Current Social Security retirement beneficiaries receive an enrollment package from CMS about 3 months before they turn 65. It tells them that they will be enrolled in Part A. It also tells them they will be automatically enrolled in Part B unless they inform us they do not want the coverage (except in Puerto Rico where, by law, residents must optin if they want Part B coverage). Disability beneficiaries who have been receiving benefits for 24 months are also automatically enrolled in Medicare and receive the same enrollment package.
Individuals who are not receiving Social Security benefits must take action to enroll in Medicare. They can do so in person, by phone, or online during one of the following enrollment periods:
- Initial Enrollment Period - the month the individual turns 65, the three months before, and the three months after;
- General Enrollment Period - January 1 to March 31 of every year; or
- Special Enrollment Period - Individuals who continue to work past age 65 or who have a spouse that works and who have employment-based health insurance may have a special enrollment period (SEP). The SEP allows the individual to file during the eight-month period that begins after the employment-based health insurance ends, without having to pay a penalty in the form of increased premiums.
Many individuals can enroll in Medicare online, even if they do not want to claim their Social Security benefits. Individuals can use our online Medicare application if they:
- are at least 64 years and 9 months old;
- want to sign up for Medicare but do not currently have any Medicare coverage;
- do not want to start receiving Social Security benefits; and
- are not currently receiving Social Security retirement, disability or survivors benefits.
When Congress passed the Social Security Act in 1935, it did so to provide seniors with benefits based on their earnings to sustain them throughout their retirement. This continues to be one of the program’s core purposes. Currently, program rules allow individuals to claim their retirement benefits and receive different monthly benefit amounts at any time between the ages of 62 and 70, offering individuals flexibility to make decisions based on their individual circumstances. Accordingly, we understand the importance of providing useful information to the public about their choices for retirement. Through interaction with agency employees, the Statement, my Social Security accounts, other online tools, our publications, and our outreach efforts, we provide valuable ways for individuals to learn about how claiming decisions may affect their benefits.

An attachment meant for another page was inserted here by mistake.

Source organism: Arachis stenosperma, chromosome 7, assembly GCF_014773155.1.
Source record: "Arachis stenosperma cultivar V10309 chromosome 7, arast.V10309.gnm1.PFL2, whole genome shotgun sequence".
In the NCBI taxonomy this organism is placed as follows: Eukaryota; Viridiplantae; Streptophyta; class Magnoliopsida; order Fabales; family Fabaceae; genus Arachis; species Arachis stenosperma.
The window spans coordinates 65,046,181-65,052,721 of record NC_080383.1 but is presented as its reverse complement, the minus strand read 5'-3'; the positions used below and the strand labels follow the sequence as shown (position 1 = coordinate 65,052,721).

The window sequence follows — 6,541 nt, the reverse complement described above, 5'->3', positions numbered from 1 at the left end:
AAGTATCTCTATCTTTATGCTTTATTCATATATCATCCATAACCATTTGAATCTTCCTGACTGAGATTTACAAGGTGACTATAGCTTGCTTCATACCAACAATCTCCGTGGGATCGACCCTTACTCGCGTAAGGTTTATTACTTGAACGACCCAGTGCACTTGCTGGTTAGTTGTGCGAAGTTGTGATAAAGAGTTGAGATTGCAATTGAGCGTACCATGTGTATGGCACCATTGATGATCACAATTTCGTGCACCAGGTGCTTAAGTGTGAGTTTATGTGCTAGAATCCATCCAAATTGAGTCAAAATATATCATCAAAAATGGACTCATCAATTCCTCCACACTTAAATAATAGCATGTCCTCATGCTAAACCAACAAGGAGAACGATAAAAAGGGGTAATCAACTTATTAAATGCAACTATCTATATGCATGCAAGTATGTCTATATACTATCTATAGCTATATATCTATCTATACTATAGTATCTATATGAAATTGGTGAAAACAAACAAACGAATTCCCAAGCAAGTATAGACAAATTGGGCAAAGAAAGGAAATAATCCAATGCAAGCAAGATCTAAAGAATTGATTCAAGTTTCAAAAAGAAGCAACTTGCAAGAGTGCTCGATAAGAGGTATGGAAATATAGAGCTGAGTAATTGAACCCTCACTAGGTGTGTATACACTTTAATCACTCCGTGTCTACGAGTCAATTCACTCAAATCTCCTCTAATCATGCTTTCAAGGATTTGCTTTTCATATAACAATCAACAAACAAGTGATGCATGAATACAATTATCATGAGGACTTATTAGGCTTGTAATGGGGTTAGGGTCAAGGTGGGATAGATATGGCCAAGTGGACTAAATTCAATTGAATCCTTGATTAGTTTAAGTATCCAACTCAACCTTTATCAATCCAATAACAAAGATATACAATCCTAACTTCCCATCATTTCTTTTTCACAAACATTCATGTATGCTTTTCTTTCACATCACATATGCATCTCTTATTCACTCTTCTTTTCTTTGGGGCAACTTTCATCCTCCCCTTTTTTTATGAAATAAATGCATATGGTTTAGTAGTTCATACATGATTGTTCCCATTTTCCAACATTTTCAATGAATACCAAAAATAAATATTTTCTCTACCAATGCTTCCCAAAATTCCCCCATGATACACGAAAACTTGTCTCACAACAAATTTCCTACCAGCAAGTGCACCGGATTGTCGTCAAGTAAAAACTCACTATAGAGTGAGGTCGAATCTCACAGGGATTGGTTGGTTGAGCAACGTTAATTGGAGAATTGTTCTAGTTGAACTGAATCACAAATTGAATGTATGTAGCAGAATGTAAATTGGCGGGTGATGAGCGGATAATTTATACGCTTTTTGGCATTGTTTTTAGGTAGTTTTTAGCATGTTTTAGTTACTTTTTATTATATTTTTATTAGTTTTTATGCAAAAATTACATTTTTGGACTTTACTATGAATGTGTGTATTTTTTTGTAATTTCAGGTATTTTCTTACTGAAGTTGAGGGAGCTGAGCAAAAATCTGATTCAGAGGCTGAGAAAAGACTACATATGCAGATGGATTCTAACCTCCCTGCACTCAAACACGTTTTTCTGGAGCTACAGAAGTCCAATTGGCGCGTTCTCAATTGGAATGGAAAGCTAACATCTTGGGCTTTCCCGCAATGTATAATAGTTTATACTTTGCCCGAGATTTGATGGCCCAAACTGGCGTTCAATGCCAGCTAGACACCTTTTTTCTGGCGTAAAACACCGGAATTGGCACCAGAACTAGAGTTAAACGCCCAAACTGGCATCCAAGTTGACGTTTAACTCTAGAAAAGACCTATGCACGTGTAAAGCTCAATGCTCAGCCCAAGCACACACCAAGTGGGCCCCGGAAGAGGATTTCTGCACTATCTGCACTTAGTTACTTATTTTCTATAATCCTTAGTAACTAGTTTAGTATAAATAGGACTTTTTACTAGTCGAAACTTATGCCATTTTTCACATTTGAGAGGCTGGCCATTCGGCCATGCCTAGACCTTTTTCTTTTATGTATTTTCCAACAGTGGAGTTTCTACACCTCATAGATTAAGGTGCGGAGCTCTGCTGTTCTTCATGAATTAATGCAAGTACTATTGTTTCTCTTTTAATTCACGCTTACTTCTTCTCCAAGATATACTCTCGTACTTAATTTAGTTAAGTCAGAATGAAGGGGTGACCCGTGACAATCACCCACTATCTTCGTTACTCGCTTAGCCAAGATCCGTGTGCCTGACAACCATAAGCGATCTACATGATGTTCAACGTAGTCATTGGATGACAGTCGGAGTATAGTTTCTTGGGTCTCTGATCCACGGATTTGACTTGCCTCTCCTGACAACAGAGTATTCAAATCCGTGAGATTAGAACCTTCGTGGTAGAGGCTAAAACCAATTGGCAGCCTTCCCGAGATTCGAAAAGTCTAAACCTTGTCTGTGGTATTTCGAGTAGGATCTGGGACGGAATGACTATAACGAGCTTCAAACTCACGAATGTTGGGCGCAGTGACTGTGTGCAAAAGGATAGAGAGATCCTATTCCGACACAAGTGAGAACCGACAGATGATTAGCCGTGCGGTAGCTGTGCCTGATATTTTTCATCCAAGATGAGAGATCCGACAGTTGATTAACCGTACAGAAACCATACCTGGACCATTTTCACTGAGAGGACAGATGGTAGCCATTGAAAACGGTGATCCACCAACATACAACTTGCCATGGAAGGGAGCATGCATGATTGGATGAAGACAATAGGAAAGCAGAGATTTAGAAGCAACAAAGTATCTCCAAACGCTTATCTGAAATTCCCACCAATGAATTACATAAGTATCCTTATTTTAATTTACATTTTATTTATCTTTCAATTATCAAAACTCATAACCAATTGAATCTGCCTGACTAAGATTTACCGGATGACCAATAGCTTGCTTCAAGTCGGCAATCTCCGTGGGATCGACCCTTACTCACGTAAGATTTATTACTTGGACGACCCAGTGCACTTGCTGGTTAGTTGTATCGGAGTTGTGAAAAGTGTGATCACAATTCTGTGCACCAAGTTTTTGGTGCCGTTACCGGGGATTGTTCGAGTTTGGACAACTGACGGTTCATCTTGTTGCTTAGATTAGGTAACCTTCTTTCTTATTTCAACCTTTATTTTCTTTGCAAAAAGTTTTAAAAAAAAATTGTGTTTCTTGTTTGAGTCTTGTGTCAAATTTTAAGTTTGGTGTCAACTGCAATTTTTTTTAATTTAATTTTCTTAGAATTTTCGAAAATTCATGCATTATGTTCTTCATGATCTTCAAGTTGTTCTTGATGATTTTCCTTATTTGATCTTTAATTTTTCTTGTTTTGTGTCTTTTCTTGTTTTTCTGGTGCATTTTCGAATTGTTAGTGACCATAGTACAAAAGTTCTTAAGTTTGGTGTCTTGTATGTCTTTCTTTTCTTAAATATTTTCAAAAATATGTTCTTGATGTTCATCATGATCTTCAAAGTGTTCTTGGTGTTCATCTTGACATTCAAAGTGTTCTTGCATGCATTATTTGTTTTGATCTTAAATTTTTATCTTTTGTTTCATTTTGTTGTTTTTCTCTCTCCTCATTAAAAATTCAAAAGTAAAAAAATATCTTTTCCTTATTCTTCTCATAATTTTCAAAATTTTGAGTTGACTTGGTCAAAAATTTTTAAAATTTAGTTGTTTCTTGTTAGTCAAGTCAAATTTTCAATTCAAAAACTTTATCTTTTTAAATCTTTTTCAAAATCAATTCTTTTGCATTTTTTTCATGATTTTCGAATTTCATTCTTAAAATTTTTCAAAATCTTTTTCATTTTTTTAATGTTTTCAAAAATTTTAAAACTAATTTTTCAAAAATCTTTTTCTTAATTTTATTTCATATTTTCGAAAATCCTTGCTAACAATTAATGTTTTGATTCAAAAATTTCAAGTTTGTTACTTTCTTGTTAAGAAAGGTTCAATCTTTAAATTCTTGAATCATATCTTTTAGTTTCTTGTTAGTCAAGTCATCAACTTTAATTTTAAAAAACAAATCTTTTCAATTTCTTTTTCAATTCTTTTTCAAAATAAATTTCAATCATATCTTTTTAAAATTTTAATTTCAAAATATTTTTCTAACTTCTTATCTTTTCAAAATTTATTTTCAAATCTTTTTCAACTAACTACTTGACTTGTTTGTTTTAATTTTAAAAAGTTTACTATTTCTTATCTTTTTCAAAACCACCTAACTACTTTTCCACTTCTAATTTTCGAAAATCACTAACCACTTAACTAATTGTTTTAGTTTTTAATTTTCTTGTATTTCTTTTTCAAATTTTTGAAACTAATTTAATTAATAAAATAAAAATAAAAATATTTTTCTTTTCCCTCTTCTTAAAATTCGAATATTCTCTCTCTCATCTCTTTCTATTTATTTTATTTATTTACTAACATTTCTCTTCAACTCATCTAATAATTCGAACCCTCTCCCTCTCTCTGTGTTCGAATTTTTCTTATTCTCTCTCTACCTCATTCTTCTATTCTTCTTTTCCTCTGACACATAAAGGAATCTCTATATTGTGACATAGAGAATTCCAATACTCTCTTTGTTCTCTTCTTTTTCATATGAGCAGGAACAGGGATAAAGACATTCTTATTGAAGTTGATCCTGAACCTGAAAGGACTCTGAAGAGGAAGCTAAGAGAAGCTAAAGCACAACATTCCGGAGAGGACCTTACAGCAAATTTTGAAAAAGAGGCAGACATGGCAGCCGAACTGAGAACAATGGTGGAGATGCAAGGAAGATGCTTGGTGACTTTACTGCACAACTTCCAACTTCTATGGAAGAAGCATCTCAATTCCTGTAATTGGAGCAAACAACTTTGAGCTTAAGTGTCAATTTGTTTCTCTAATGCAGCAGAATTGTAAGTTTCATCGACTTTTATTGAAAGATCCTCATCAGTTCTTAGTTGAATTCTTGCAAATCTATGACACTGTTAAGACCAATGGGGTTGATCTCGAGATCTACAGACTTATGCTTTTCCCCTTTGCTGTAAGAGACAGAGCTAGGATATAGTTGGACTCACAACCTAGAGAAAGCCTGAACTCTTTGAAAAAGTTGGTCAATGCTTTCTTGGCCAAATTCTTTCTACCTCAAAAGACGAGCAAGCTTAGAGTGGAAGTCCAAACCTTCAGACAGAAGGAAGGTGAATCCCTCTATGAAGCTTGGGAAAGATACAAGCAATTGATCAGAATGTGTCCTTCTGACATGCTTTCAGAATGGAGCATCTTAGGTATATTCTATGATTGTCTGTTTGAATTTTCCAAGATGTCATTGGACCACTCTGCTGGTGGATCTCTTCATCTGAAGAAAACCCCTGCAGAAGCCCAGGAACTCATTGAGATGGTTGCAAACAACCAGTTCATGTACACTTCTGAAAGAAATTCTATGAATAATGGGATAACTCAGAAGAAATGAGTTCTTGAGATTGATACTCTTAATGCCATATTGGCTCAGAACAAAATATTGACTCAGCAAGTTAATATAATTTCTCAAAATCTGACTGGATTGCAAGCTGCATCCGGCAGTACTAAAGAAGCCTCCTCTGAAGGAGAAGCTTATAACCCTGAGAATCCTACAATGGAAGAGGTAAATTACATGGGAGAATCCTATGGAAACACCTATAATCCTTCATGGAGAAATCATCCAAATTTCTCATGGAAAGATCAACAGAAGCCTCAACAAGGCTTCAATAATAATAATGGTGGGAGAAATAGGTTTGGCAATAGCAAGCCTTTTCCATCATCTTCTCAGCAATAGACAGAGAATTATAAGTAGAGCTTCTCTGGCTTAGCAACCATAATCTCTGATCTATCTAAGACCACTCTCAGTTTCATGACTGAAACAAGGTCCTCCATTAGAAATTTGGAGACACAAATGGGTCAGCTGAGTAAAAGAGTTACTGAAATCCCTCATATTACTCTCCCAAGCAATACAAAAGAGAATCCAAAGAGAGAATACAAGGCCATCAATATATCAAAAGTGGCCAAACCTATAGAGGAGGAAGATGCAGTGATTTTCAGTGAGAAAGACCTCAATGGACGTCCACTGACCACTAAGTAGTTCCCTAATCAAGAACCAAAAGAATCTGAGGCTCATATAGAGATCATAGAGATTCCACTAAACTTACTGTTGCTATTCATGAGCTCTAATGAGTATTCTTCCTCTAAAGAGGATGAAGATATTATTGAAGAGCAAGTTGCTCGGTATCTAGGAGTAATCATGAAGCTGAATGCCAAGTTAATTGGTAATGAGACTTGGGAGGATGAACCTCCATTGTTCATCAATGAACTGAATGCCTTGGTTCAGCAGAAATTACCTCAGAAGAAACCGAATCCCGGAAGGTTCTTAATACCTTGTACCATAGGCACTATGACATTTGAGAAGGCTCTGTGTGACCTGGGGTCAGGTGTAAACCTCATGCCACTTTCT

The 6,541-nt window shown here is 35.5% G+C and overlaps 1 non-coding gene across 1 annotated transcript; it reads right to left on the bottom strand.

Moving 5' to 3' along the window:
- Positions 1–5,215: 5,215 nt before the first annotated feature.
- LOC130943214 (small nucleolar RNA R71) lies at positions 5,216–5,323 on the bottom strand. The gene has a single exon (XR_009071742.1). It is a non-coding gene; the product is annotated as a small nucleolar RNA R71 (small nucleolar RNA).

Similarly, when Congress passed Medicare in 1965, it charged the Social Security Administration with the responsibility to enroll people in the program. We take that responsibility very seriously, and we strive to ensure that we, in partnership with the Centers for Medicare and Medicaid Services, provide accurate, useful information that helps ensure people know when and how to contact us to enroll in Medicare, especially when they are not yet receiving Social Security benefits.
Thank you again for inviting me here today. I would be glad to answer any questions.
1 There were also on average more than 8 million SSI recipients per month in Fiscal Year 2017.
2 Individuals also may request a copy of their Statement at any time.
9 For persons born in years 1943 through 1954, full retirement age is 66. For people who turn 62 in 2018 (born in 1956), full retirement age is 66 and 4 months, 2 months more than it was for those who turned 62 last year. The retirement age will continue to increase by 2 months every year until it reaches age 67 for those who were born in 1960 or later.
10 Workers who are no longer covered under employer-sponsored health insurance and individuals with employers that have fewer than 20 employees must sign up for Medicare when eligible if they wish to avoid a penalty in the form of an increased premium for Medicare Part B coverage. Individuals who are still working or are covered by their or their spouse’s employer’s group health insurance plan, can postpone signing up for Medicare Part B without penalty until they are no longer covered by the group health insurance plan based on current employment, at which time they will have an eight-month Special Enrollment Period in which to sign up. In addition, there is a late enrollment penalty for not signing up for Medicare Part D during the Initial Enrollment Period. However, the penalty may be waived if an individual shows proof of creditable drug coverage.
11 The monthly benefit is reduced by 5/9 of one percent for each month up to 36 months before FRA and then 5/12 of 1 percent for each additional month before FRA.
12 For people born in 1960 or later, choosing
13 See SSA Pub. No. 05-10147, “When to Start Receiving Retirement Benefits” (January 2017), available at https://www.ssa.gov/pubs/EN-05-10147.pdf.
14 These monthly benefit amounts do not account for any benefit increase that may be due to earnings after age 61, nor do they include cost-of-living adjustment (COLA) increases.